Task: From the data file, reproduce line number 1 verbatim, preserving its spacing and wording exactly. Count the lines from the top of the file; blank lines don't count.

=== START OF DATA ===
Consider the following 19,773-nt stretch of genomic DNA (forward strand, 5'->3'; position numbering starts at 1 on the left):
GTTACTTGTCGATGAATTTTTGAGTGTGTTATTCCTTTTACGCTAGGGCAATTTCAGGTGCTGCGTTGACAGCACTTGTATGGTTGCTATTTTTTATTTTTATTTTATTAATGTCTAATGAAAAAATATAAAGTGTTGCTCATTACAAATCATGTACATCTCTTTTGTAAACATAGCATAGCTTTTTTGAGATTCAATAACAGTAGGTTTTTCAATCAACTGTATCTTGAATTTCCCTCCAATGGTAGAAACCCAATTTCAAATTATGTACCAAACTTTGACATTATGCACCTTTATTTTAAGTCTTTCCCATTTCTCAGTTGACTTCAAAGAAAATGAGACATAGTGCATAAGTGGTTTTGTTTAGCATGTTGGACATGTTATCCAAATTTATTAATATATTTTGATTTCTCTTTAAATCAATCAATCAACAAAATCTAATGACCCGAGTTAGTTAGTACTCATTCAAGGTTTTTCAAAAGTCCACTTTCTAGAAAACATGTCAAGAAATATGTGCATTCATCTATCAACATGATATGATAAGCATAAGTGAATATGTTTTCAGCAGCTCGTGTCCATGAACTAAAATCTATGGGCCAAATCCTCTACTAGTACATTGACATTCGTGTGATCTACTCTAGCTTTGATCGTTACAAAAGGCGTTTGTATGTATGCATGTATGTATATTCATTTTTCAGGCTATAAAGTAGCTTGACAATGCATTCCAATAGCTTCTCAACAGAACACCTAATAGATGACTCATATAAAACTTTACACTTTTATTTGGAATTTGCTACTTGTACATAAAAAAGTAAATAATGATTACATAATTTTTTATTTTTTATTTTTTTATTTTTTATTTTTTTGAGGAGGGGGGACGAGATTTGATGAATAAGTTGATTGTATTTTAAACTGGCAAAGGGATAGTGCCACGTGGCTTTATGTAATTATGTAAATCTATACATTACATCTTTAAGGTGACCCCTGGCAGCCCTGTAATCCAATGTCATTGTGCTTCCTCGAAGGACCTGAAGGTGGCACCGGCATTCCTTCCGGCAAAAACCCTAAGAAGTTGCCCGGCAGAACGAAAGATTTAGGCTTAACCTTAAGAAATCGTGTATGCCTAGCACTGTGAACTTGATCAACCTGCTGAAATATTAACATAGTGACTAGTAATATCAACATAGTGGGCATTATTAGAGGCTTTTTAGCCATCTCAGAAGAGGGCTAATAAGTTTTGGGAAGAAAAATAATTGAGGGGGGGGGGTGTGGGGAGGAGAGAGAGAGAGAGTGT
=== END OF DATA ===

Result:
Consider the following 19,773-nt stretch of genomic DNA (forward strand, 5'->3'; position numbering starts at 1 on the left):